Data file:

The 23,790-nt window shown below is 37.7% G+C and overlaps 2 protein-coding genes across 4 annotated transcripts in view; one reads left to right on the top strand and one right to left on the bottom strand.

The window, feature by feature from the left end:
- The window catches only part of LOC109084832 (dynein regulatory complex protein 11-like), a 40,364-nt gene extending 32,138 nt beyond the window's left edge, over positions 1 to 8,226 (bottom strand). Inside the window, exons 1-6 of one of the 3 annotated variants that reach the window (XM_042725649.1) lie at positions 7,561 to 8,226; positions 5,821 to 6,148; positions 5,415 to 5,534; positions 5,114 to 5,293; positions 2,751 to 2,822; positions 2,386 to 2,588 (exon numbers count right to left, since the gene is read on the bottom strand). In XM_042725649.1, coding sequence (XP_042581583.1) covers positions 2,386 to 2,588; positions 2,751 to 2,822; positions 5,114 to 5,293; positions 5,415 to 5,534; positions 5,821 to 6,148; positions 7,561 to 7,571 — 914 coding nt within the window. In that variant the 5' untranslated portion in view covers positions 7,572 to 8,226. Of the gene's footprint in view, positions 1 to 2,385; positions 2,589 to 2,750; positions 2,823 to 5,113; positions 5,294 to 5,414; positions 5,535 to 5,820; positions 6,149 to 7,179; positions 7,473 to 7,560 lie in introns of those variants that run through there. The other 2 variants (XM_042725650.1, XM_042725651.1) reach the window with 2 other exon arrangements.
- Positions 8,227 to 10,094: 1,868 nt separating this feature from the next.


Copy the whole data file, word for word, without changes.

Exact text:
The 23,790-nt window shown below is 37.7% G+C and overlaps 2 protein-coding genes across 4 annotated transcripts in view; one reads left to right on the top strand and one right to left on the bottom strand.

The window, feature by feature from the left end:
- The window catches only part of LOC109084832 (dynein regulatory complex protein 11-like), a 40,364-nt gene extending 32,138 nt beyond the window's left edge, over positions 1 to 8,226 (bottom strand). Inside the window, exons 1-6 of one of the 3 annotated variants that reach the window (XM_042725649.1) lie at positions 7,561 to 8,226; positions 5,821 to 6,148; positions 5,415 to 5,534; positions 5,114 to 5,293; positions 2,751 to 2,822; positions 2,386 to 2,588 (exon numbers count right to left, since the gene is read on the bottom strand). In XM_042725649.1, coding sequence (XP_042581583.1) covers positions 2,386 to 2,588; positions 2,751 to 2,822; positions 5,114 to 5,293; positions 5,415 to 5,534; positions 5,821 to 6,148; positions 7,561 to 7,571 — 914 coding nt within the window. In that variant the 5' untranslated portion in view covers positions 7,572 to 8,226. Of the gene's footprint in view, positions 1 to 2,385; positions 2,589 to 2,750; positions 2,823 to 5,113; positions 5,294 to 5,414; positions 5,535 to 5,820; positions 6,149 to 7,179; positions 7,473 to 7,560 lie in introns of those variants that run through there. The other 2 variants (XM_042725650.1, XM_042725651.1) reach the window with 2 other exon arrangements.
- Positions 8,227 to 10,094: 1,868 nt separating this feature from the next.